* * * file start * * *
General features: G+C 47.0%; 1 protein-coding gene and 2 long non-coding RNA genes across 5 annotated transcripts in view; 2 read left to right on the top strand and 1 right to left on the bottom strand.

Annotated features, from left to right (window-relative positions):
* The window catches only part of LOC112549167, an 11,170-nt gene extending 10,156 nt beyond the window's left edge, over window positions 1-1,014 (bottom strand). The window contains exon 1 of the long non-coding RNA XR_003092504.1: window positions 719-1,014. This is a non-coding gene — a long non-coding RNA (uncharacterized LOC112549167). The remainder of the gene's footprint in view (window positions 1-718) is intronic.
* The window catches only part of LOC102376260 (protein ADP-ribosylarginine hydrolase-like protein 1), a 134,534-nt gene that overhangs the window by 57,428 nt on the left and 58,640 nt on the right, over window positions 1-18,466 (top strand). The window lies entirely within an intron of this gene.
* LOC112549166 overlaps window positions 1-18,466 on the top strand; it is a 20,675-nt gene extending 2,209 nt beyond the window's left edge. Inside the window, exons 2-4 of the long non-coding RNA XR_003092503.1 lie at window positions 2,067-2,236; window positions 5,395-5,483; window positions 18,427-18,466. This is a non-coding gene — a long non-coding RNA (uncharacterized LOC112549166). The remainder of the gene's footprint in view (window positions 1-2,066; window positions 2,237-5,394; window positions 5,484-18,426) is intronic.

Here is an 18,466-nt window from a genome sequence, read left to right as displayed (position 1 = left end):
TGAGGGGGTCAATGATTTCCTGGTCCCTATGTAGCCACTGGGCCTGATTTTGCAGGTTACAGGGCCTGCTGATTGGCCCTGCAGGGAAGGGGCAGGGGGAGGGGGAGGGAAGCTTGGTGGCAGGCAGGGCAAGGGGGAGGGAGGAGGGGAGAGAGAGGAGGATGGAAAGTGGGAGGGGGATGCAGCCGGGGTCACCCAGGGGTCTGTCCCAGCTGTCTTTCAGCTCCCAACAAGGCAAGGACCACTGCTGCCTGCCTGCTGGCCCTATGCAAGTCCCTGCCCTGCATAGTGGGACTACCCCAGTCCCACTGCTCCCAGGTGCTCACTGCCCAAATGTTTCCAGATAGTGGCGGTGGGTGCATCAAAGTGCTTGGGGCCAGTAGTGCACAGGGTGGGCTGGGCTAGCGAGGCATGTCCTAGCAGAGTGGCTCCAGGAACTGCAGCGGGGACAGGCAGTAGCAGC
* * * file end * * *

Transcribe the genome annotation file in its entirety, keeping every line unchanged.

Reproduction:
General features: G+C 47.0%; 1 protein-coding gene and 2 long non-coding RNA genes across 5 annotated transcripts in view; 2 read left to right on the top strand and 1 right to left on the bottom strand.

Annotated features, from left to right (window-relative positions):
* The window catches only part of LOC112549167, an 11,170-nt gene extending 10,156 nt beyond the window's left edge, over window positions 1-1,014 (bottom strand). The window contains exon 1 of the long non-coding RNA XR_003092504.1: window positions 719-1,014. This is a non-coding gene — a long non-coding RNA (uncharacterized LOC112549167). The remainder of the gene's footprint in view (window positions 1-718) is intronic.
* The window catches only part of LOC102376260 (protein ADP-ribosylarginine hydrolase-like protein 1), a 134,534-nt gene that overhangs the window by 57,428 nt on the left and 58,640 nt on the right, over window positions 1-18,466 (top strand). The window lies entirely within an intron of this gene.
* LOC112549166 overlaps window positions 1-18,466 on the top strand; it is a 20,675-nt gene extending 2,209 nt beyond the window's left edge. Inside the window, exons 2-4 of the long non-coding RNA XR_003092503.1 lie at window positions 2,067-2,236; window positions 5,395-5,483; window positions 18,427-18,466. This is a non-coding gene — a long non-coding RNA (uncharacterized LOC112549166). The remainder of the gene's footprint in view (window positions 1-2,066; window positions 2,237-5,394; window positions 5,484-18,426) is intronic.

Here is an 18,466-nt window from a genome sequence, read left to right as displayed (position 1 = left end):
TGAGGGGGTCAATGATTTCCTGGTCCCTATGTAGCCACTGGGCCTGATTTTGCAGGTTACAGGGCCTGCTGATTGGCCCTGCAGGGAAGGGGCAGGGGGAGGGGGAGGGAAGCTTGGTGGCAGGCAGGGCAAGGGGGAGGGAGGAGGGGAGAGAGAGGAGGATGGAAAGTGGGAGGGGGATGCAGCCGGGGTCACCCAGGGGTCTGTCCCAGCTGTCTTTCAGCTCCCAACAAGGCAAGGACCACTGCTGCCTGCCTGCTGGCCCTATGCAAGTCCCTGCCCTGCATAGTGGGACTACCCCAGTCCCACTGCTCCCAGGTGCTCACTGCCCAAATGTTTCCAGATAGTGGCGGTGGGTGCATCAAAGTGCTTGGGGCCAGTAGTGCACAGGGTGGGCTGGGCTAGCGAGGCATGTCCTAGCAGAGTGGCTCCAGGAACTGCAGCGGGGACAGGCAGTAGCAGC